Even the girls in my class, used to bopping around to the Theme From S-Express, were hooked.

“Slash’s from Stoke, you know,” I recall one of them saying – which, of course, made the lead guitarist even cooler. If that was possible.

Guns ’n Roses went on to become the biggest band in the world before drugs, touring and egos led to the implosion of the original line-up.

More than three decades later and the boy from Stoke – AKA Slash – is scheduled to play his first gig in the city where he spent the early years of his life.

Tickets sold out in under two hours – much to the delight of his uncle Ian who will be at a packed Victoria Hall in Hanley on July 24 along with his family and some lucky pals.

You wouldn’t know Ian had a famous relative. Not unless you get invited round to the home of his partner Jean Booth in Sandyford, that is.

In the cosy living room you’ll find framed pictures and magazine covers signed by Slash himself, along with back stage passes from past tours which are the equivalent of rocking horse poo to your average rock fan.

Ian, now 64 and living in Tunstall, has got used to having a famous nephew.

So used to it, in fact, that he can now look back and laugh at the time when he met a man in a pub in Fenton who claimed to be Slash’s uncle.

“I didn’t argue with him,” said Ian. “But it did make me smile to think that there was some bloke going around pretending to be me. I guess it just shows you how big Guns were.”

The living room at Jean’s house is where Slash’s father Tony spent two weeks sleeping on a camp bed in July last year when he stayed over in order to spend a little time with the brother he hadn’t seen for nearly 40 years.

Since that first Wembley concert experience, Ian has met up with his famous nephew several times – during UK gigs with his post-Guns ’n Roses outfits Slash’s Snakepit, supergroup Velvet Revolver and on his solo tour.

But when he heard that Blurton’s finest would actually be playing live here in the Potteries, Ian was understandably over the moon.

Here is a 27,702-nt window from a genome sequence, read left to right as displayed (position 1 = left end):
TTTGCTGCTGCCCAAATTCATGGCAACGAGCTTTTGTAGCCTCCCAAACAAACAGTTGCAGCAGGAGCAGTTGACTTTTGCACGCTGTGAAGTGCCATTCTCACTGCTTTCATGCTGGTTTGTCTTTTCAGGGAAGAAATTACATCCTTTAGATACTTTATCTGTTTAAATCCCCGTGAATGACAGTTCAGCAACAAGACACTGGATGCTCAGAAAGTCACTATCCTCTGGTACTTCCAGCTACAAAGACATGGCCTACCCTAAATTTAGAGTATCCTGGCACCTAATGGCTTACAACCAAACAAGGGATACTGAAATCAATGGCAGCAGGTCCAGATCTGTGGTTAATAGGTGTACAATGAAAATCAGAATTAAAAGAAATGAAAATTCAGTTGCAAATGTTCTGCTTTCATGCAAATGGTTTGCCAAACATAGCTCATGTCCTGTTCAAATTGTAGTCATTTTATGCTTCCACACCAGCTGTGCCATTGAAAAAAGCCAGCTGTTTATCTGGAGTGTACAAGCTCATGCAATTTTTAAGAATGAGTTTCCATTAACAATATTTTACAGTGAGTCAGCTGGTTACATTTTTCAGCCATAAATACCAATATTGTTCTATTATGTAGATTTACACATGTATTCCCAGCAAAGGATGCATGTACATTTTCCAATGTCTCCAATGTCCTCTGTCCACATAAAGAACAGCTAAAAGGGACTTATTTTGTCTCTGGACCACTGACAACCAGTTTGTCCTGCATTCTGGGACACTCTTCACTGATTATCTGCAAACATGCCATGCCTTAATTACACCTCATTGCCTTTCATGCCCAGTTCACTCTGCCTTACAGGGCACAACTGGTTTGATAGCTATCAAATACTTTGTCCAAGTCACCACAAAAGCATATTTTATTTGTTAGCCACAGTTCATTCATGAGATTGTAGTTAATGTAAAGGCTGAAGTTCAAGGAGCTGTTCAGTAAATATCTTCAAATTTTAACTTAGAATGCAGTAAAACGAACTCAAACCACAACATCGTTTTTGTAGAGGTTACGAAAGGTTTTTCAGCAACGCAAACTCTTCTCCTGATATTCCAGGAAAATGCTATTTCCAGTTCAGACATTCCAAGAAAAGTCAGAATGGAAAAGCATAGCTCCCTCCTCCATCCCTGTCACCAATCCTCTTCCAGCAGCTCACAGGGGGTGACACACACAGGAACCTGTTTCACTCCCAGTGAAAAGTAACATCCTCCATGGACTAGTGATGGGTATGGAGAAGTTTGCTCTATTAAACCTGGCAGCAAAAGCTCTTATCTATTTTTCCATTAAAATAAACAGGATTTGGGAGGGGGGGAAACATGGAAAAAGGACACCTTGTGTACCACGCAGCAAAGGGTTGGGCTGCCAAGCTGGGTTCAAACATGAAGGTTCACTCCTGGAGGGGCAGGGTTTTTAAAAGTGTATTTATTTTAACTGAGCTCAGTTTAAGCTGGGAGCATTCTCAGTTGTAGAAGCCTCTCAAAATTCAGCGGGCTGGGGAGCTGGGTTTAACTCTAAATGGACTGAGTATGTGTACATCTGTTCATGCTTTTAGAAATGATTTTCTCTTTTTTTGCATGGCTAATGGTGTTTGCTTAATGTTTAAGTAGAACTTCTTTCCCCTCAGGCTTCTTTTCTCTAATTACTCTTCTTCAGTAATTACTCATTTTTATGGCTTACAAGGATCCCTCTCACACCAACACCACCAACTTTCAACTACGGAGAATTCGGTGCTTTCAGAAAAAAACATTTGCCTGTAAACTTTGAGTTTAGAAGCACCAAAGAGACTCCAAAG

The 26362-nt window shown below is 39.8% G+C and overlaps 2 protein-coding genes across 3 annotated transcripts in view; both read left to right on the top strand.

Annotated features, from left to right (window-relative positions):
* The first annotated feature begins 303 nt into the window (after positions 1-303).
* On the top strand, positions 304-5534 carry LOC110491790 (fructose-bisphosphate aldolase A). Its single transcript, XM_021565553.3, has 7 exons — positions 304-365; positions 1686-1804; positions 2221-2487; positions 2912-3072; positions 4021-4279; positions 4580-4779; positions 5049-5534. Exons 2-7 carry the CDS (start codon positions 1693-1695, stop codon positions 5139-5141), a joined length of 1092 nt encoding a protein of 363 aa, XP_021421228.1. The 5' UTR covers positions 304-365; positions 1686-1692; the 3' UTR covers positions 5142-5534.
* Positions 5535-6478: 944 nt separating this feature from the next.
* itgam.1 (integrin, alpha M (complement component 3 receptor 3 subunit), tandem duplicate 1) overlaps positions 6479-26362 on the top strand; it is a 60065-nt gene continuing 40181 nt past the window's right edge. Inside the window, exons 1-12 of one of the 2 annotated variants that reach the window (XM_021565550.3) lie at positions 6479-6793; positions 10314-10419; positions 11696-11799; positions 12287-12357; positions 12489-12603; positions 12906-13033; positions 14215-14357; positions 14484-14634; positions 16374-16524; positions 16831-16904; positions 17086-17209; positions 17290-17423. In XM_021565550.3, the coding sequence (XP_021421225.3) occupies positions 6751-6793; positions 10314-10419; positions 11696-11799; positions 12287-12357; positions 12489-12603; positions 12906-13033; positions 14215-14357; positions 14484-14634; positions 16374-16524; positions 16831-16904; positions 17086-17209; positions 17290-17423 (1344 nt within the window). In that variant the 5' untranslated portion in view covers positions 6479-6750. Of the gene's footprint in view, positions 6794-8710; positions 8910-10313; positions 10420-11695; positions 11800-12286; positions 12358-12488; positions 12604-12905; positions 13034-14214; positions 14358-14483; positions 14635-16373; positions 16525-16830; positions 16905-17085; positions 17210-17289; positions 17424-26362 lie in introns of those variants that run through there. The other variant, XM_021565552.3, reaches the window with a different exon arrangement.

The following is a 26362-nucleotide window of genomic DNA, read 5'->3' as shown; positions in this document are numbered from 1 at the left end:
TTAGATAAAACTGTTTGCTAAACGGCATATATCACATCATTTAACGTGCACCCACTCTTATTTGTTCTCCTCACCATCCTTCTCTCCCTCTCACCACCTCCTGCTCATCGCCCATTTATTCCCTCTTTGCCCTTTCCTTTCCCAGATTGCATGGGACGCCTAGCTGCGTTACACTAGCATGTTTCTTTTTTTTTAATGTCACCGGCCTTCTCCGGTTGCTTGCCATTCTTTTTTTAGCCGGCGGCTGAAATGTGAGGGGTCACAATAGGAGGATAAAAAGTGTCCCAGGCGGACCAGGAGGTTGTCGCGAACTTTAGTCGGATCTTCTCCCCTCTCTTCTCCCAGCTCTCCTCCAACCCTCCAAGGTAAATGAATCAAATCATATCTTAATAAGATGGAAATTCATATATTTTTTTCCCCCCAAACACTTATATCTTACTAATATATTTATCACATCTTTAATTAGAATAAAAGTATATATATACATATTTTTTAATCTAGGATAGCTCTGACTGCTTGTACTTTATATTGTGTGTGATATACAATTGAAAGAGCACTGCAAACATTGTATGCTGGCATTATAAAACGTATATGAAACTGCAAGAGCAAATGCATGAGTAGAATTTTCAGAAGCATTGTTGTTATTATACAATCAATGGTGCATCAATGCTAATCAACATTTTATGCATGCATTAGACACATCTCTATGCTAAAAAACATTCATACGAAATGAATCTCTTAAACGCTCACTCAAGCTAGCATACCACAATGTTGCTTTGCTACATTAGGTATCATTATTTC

He said: “Slash had just got off stage from a gig in South America and he texted me. It said: ‘See you in Stoke on July 24’.

“I thought: ‘Stoke? Where on earth would he play in Stoke?’.

“When I found out it was the Victoria Hall I was thrilled because I’ve seen a few decent concerts there myself – people like Eric Clapton and ELO back in the 60s.

“It’s a great venue and it will be brilliant to see Slash back here in Stoke and not have to travel so far. I could even use my bus pass.”

Looking back, Ian fully understands why his older brother wanted to move away from the Potteries.

Tony, who will be 70 in August, was a gifted artist who went on to create album covers for musicians such as Neil Young and Joni Mitchell.

Meanwhile, Slash’s mother Ola was an African-American costume designer whose clients included David Bowie.

Needless to say there wasn’t much in the way of work for them in the Potteries.

Tony moved his family to the Laurel Canyon neighbourhood of Los Angeles which, during the 1960s, became famous as a home to many of the Big Apple’s rock musicians, such as Frank Zappa and Jim Morrison.

Ian said: “I think Tony just felt that he could offer his family a better life.

“Obviously, back then none of us had any idea what would happen to Slash.

“When they first moved to the States we would get letters and Tony would send pictures of album sleeves he had been working on.

“Then, over time, the correspondence dried and up and we just lost touch.

“The success of Slash’s career has brought us back together really and I couldn’t be more proud.”